Soil and climate
Red, loamy and well drained soils. Comes up well in shade with warm humid climate. It requires very good rainfall for its growth and cannot withstand drought conditions. In case rains are not received, irrigation has to be provided for satisfactory growth.
March – April is the best season for planting.
Raise a nursery, approximately one and half months prior to planting. An area of 500 m2 is required to produce vines for planting one hectare of land. Cattle manure or compost may be applied @ 1 kg/m2 and ridges / mounds may be prepared at a closer spacing of 45/60 cm. Healthy tubers that weigh about 15-20 g may be planted at 5cm spacing on the ridges / mounds so as to accommodate 750-1200 kg tubers in 500 m2 area during March - April. Top-dress with urea (5 kg / 500 m2) at about three weeks after planting to encourage good vine growth. Stem cutting of 15-20cm length from these sprouts also used as planting material. To enable rapid multiplication of the planting material, single node cuttings can be planted directly in the secondary nursery. Such single node cuttings produce axillary shoots within one week can be planted in the main field.
Preparation of main field and planting
The field is ploughed 4 to 5 times to a fine tilth and form ridges and furrows 60 cm apart. Use herbaceous cuttings of 10 cm length taken from the nursery beds and plant in the main field during July – October at a spacing of 30 cm on the ridges either in vertical or horizontal position. Horizontal planting of vines to a depth of 4-5 cm and exposing the terminal bud ensures quick establishment and promote tuber yield. In loose soils having good drainage, planting can also be done on flat beds with provision for drainage.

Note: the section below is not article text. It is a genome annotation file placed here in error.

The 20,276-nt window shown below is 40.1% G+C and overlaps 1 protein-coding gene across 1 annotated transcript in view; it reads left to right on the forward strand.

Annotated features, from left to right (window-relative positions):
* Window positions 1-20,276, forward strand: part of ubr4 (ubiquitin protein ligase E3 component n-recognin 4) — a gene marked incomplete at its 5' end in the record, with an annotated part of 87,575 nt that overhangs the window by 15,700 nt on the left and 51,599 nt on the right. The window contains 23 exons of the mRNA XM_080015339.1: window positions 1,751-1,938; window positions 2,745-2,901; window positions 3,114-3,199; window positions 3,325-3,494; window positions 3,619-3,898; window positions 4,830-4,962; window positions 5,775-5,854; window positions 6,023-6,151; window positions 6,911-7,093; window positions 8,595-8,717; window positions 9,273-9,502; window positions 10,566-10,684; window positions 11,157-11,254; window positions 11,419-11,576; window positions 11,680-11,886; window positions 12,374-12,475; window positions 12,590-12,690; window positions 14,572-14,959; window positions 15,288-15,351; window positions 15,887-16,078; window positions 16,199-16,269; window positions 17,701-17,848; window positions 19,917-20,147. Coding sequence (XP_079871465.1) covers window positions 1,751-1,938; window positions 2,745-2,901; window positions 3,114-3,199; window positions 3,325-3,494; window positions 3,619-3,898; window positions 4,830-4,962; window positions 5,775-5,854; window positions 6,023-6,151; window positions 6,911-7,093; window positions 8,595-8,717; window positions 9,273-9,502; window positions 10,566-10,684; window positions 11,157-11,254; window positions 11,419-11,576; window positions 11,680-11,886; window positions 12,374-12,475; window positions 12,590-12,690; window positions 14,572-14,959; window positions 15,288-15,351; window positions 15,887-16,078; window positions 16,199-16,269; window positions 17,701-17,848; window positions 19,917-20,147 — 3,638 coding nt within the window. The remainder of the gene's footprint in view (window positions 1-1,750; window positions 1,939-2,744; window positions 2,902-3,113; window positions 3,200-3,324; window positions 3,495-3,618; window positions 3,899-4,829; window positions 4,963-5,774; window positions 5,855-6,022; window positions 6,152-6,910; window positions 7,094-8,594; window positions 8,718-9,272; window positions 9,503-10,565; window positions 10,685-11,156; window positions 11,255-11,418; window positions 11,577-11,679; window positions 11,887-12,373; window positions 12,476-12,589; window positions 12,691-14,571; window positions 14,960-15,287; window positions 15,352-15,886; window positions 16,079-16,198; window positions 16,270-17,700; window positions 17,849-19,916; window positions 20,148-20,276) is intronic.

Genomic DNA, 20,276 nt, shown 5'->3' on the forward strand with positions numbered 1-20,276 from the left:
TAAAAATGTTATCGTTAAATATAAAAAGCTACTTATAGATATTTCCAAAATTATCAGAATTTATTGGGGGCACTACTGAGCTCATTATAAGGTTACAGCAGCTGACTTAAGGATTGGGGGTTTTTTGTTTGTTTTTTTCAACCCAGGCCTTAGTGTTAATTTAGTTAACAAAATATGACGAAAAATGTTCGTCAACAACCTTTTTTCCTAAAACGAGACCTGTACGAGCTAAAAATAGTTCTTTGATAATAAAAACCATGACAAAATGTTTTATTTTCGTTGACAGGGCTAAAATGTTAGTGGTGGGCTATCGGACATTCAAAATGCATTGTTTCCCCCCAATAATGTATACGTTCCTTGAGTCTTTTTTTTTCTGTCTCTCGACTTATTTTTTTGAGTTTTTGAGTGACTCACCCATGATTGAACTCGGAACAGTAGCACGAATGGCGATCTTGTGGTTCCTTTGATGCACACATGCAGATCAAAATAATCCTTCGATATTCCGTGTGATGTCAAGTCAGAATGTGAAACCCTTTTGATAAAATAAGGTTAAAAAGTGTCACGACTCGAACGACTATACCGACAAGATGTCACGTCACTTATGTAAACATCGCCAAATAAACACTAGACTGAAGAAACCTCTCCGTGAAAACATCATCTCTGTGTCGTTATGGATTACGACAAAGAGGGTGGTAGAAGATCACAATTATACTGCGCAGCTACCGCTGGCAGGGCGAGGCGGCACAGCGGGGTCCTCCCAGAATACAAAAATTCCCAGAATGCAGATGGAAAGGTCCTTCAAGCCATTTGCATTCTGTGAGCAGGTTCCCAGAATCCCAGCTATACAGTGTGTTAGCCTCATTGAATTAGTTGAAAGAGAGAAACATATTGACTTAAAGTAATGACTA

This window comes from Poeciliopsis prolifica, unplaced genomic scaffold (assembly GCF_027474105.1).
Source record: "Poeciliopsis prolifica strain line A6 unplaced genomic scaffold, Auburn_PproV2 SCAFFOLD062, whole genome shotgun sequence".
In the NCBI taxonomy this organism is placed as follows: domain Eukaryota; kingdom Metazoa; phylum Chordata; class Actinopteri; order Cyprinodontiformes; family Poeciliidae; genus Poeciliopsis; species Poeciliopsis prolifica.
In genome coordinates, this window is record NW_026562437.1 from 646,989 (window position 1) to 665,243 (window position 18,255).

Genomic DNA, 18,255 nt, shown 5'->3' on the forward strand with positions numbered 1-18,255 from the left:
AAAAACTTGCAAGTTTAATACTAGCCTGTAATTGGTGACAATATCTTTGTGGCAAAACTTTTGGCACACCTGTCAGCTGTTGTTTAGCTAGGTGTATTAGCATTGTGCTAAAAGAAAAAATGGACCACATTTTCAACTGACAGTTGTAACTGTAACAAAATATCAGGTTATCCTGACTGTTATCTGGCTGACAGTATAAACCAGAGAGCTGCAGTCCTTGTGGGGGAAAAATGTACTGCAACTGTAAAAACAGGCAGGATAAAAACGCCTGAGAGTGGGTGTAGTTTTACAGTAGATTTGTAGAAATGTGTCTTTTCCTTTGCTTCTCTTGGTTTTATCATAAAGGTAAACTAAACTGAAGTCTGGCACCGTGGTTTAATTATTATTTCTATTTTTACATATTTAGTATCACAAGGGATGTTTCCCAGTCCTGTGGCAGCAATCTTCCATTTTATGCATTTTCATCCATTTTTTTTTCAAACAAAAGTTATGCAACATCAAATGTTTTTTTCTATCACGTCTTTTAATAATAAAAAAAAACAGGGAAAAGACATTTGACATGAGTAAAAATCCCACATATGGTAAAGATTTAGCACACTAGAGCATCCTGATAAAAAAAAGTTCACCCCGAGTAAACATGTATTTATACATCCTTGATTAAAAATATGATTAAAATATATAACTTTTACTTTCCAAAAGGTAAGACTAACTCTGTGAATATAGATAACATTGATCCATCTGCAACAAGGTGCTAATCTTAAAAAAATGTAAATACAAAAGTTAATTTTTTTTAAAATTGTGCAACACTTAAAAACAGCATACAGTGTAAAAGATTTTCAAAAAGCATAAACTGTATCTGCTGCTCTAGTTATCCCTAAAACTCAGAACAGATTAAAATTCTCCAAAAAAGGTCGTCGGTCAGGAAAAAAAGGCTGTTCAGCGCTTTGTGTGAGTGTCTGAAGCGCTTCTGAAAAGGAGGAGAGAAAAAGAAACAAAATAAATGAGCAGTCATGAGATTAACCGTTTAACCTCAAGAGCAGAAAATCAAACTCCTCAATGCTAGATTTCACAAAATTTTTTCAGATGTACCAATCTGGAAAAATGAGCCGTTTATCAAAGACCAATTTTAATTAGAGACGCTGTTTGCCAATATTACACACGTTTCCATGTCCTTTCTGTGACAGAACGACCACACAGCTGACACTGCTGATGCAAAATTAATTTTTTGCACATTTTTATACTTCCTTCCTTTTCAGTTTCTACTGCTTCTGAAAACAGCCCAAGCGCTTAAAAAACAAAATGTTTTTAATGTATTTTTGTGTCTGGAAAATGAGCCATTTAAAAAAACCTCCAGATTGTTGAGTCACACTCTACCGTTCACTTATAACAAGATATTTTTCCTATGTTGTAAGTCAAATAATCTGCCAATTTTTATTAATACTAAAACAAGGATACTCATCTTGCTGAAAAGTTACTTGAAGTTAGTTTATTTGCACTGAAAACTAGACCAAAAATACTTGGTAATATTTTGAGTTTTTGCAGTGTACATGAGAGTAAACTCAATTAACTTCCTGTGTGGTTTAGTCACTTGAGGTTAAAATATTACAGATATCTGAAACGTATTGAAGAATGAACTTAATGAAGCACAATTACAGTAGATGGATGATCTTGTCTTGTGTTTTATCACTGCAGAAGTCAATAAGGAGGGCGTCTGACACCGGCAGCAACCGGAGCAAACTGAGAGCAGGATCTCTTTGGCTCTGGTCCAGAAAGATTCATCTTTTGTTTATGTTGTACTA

Irrigation is done at weekly intervals.
Application of fertilizers
FYM at 25 t/ha and NPK at 30:60:150 kg/ha are applied as basal. At the time of earthing up on 30 days after planting, apply 30 kg N/ha along with 2 kg ofAzospirillum.In case, the soil has eroded from the base of the plant, give one more earthing up at 30 days later to promote tuber formation.
2 or 3 weedings can be done as and when necessary. Earthing up can be done on 2 months after planting.
Root knot nematode is a serious pest on coleus and the infested plants exhibit serious swellings or galls in the roots resulting in suppressed roots, stunted growth and wilting. Less than a millimetre long, the nematodes are tiny worms that enter the plant roots of the seedling when the plant is most vulnerable. Therefore, emphasis may be given for the selection of seed tubers free of nematodes.
Deep ploughing of the field immediately after harvest exposes the soil and kills the nematodes. We can also control the nematodes by practising summer fallowing and soil solarization. Cultivation of sweet potato (Sree Bhadra) as a preceding crop in May-June enables trapping of root knot nematodes in the soil. To control leaf folding caterpillars and vine borers, dipping the vines in insecticide solution (Dimethoate or Rogar 30 EC ie. 1.7 ml/litre) for 10 minutes prior to planting is helpful. In case, severe damage is noticed in the field, field spraying may be adopted with Malathion (or) Fenthion (or) Fenitrothion 50 EC 1 ml/litre).
Harvest the crop when the vines dry up at 4-5 months after planting. Pull out the plants and dig out the left over tubers in the field. Separate the tubers from the plant and destroy the crop residues by burning.
The crop yields 15 to 20 t/ha in 120 days of tubers.